Montessori explains that these examples of tantrums are the expression of alarm and the defense of inner development. The soul cries out in the only way it knows. The tantrum stops as soon as the possibility exists of satisfying the need.
“If during his sensitive stage a child is confronted with an obstacle to his toil, he suffers a dis turbance or even warping of his being , a spiritual martyrdom that is still too little known, but whose scars are borne unconsciously by most adults.”
Another example Montessori wrote about relates to a powerful desire for order, based on the child’s need to get oriented in the environment. There was a little toddler who loved her bath. The child was accustomed to being bathed in the family’s large kitchen sink. One day a babysitter bathed the child in the sink as she had been instructed. The child got hysterical. When the mother and sitter discussed it, they discovered that the mother always had her daughter seated facing the faucet, while the babysitter had placed her facing away from the faucet. This was enough to violate the toddler’s sense of order and she screamed in protest.
Fortunately, the sensitive periods are not always so dramatic! They can be almost unnoticed when the child’s environment adequately corresponds to his inner needs.
Psychological and educational value of the sensitive periods
Maria Montessori was the first to discover both the psychological importance and the overall importance to human development of the sensitive periods. When education is organized around the developing sensitive periods, children learn effortlessly with a sustained interest and enthusiasm almost unbelievable to observe. These sensitive periods relate to movement, language, math, sensory input, social graces and more.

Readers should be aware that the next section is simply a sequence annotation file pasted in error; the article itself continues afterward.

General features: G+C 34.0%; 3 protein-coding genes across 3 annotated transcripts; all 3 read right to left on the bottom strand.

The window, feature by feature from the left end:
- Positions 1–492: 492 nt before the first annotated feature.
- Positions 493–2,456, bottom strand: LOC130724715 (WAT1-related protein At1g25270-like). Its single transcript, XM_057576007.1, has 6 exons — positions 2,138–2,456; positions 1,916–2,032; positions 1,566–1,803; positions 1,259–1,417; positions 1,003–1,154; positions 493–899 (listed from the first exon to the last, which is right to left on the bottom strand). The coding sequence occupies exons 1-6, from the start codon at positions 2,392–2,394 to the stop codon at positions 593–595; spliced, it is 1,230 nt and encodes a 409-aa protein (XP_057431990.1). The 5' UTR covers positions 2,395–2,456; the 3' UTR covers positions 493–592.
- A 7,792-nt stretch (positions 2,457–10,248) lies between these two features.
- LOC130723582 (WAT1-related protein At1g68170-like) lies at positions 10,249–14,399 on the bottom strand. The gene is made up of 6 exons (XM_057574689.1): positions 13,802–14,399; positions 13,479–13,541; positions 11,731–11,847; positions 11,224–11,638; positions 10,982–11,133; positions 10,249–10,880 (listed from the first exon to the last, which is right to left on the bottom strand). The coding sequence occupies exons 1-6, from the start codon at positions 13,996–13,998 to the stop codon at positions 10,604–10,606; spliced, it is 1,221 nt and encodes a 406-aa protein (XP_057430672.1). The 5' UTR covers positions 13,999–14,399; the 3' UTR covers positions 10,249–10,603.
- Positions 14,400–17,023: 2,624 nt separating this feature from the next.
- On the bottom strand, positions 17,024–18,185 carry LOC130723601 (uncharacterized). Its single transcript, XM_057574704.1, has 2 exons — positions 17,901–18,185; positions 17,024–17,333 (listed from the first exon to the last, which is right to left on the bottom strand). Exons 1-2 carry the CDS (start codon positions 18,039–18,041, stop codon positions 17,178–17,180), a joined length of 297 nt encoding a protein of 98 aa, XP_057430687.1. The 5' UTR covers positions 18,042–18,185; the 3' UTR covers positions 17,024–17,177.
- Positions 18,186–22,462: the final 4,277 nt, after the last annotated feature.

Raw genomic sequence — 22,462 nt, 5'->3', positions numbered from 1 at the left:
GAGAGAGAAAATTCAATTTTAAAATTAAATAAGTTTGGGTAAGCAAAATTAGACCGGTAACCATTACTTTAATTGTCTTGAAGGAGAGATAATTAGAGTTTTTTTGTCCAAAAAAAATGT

This five-year-old chose to spend several hours doing this math work.
Why would he have done all this work without a powerful internal impetus?
The idea is to provide a prepared environment containing external activities that coincide with the needs of internal development. The child is permitted to freely choose his activities. As the “great match” of external activity with internal impetus occurs, the child’s every effort brings an increase in power . We often fail to recognize the significance and potential of these periods. Perhaps it is because we take for granted the stupendous progress we see children making every day.
The child’s work
The quality of the child’s work during the sensitive periods is far different than our work. We work to get the job done, whereas the child works because it provides inner satisfaction. He works because of the sheer joy of self-development.
Honoring the Work of the Child
As parents and caregivers the important thing is that we learn to recognize and honor the child’s work — which is his effort to build the man of tomorrow. Whenever we observe our child engaging in intelligent activity, we need to allow his cycle of activity to complete itself.
So, whether your child is learning to talk, spooning beans from one dish to another, walking on the cracks of the sidewalk to coordinate movement or practicing how to write the letters of the alphabet, one of your essential tasks is to simply allow the child to follow the inner impetus for learning. As we begin to notice and support the child’s spontaneous learning, the child truly becomes our teacher.